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Re: constant `e'

From: Daniel Brockman
Subject: Re: constant `e'
Date: Sat, 10 Feb 2007 21:48:58 +0100
User-agent: Gnus/5.11 (Gnus v5.11) Emacs/23.0.51 (gnu/linux)

Stefan Monnier <address@hidden> writes:

>> Incidentally, I also think `(not (null n))' looks better than `n'
> Please, it's not the same thing: (not (null 2)) != 2

But this is exactly why `(not (null n))' is clearer:
It makes it immediately clear that the value of `n' is
not used for anything (other than testing for nil).

> Code is a way to communicate, so if you write (not (null N)) instead of N,
> the reader will have to wonder:
> - is this a beginner who doesn't realize who could/should have just used N?
> - or is it an experienced programmer who just wants to tell me something
>   about his intention?
> - or is it really that the code needs the value converted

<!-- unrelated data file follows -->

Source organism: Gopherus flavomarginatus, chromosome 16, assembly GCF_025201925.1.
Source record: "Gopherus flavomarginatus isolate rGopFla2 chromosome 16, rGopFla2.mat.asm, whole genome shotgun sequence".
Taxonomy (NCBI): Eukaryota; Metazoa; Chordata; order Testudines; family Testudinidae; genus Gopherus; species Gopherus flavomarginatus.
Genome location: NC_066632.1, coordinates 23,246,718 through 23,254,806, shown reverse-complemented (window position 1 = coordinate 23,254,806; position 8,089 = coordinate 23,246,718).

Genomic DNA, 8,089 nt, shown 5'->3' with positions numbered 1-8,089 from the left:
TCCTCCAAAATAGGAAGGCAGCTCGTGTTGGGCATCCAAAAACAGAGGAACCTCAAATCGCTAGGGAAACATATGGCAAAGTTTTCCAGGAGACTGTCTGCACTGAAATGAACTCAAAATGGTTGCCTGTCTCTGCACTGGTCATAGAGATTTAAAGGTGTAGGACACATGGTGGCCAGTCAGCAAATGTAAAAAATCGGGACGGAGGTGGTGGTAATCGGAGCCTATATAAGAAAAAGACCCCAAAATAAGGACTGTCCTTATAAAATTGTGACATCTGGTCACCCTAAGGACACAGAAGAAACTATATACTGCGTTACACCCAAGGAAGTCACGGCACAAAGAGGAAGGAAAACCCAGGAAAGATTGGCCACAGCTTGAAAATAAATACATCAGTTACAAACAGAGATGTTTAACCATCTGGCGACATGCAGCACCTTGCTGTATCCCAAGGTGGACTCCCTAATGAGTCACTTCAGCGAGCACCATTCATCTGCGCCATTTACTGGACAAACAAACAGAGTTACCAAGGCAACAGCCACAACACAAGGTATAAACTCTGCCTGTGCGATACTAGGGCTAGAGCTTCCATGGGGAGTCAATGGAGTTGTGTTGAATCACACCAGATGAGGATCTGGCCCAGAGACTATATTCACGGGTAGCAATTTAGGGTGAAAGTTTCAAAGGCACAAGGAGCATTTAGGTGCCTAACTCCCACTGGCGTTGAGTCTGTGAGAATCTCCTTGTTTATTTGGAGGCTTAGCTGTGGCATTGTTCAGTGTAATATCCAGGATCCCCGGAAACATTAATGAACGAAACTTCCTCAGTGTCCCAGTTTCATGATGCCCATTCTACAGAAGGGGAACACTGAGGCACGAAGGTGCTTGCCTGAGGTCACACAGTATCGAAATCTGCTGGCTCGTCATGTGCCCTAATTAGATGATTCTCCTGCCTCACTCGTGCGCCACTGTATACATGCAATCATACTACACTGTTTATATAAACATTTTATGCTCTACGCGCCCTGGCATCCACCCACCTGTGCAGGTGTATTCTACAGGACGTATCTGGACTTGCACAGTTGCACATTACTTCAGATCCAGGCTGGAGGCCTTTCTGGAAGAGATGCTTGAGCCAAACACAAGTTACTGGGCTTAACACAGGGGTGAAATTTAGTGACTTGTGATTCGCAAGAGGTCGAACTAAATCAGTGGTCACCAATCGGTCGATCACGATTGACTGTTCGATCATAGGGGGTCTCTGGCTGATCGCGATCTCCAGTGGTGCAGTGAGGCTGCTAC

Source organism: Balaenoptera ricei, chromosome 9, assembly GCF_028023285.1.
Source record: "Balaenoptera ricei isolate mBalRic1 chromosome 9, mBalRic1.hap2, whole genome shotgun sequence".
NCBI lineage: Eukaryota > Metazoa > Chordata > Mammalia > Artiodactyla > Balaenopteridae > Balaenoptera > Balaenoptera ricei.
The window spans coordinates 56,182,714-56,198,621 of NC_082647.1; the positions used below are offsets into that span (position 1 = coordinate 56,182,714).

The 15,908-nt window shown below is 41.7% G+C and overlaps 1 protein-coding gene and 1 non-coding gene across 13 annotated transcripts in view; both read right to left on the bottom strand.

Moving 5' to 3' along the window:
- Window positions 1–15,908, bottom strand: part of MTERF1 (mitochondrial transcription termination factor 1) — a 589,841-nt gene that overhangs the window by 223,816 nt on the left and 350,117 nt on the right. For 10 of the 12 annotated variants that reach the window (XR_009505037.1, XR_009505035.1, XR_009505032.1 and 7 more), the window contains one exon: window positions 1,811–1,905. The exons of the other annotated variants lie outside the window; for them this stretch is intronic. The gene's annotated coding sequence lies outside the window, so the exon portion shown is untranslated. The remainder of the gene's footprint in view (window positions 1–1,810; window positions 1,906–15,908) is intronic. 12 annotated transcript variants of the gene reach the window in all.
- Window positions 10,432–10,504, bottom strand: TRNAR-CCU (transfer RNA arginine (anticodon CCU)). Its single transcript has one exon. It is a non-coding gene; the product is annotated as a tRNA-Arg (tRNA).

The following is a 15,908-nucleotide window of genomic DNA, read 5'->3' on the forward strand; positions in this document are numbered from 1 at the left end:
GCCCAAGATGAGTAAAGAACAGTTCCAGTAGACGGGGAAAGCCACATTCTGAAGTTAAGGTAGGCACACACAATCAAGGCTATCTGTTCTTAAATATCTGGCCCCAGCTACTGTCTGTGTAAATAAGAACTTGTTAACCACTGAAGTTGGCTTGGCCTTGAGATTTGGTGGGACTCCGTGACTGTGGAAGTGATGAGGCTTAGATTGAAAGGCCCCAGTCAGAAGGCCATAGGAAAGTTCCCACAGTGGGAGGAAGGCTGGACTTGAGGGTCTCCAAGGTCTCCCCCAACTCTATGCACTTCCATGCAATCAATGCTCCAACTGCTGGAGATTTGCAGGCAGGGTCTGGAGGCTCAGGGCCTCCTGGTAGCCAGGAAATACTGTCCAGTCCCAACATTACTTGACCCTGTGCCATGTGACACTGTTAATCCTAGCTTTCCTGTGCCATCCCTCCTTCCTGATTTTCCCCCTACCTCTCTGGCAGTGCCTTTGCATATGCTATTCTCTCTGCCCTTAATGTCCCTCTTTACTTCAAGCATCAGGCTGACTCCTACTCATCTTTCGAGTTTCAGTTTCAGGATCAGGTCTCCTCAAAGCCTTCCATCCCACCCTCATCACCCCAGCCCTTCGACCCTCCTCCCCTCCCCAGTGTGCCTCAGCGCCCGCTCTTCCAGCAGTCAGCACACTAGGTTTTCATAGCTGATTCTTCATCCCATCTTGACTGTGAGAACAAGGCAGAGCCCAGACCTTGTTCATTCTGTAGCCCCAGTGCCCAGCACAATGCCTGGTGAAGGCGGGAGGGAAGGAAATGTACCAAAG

>   to a nil/t "boolean"?

One can ask many interesting questions about the author of a
piece of code.  Other examples include,

 - Did a lazy programmer who couldn't be bothered to put
   `(not (null ...))' around this expression write this?

 - Was it an experienced programmer who left it out on
   purpose because the value is really used in some way?

 - Is is probable that the author likes coffee?

Another thing one can do with code is to forget about the
author for a minute and focus on reading the code instead.

Reading `(not (null n))', its meaning is obvious ---
for crying out loud, it's almost an English phrase.

> Also, the compiler will have to work extra hard to try and figure out
> whether it is safe to optimize it away or not.  If it's more work for the
> compiler, it's probably more work for the human reader as well.

I doubt the valitidy of that.  The purpose of high-level
languages is to make code easier for humans to read at the
expense of making it harder for computers to execute.
This seems to fundamentally contradict your statement.

Daniel Brockman <address@hidden>

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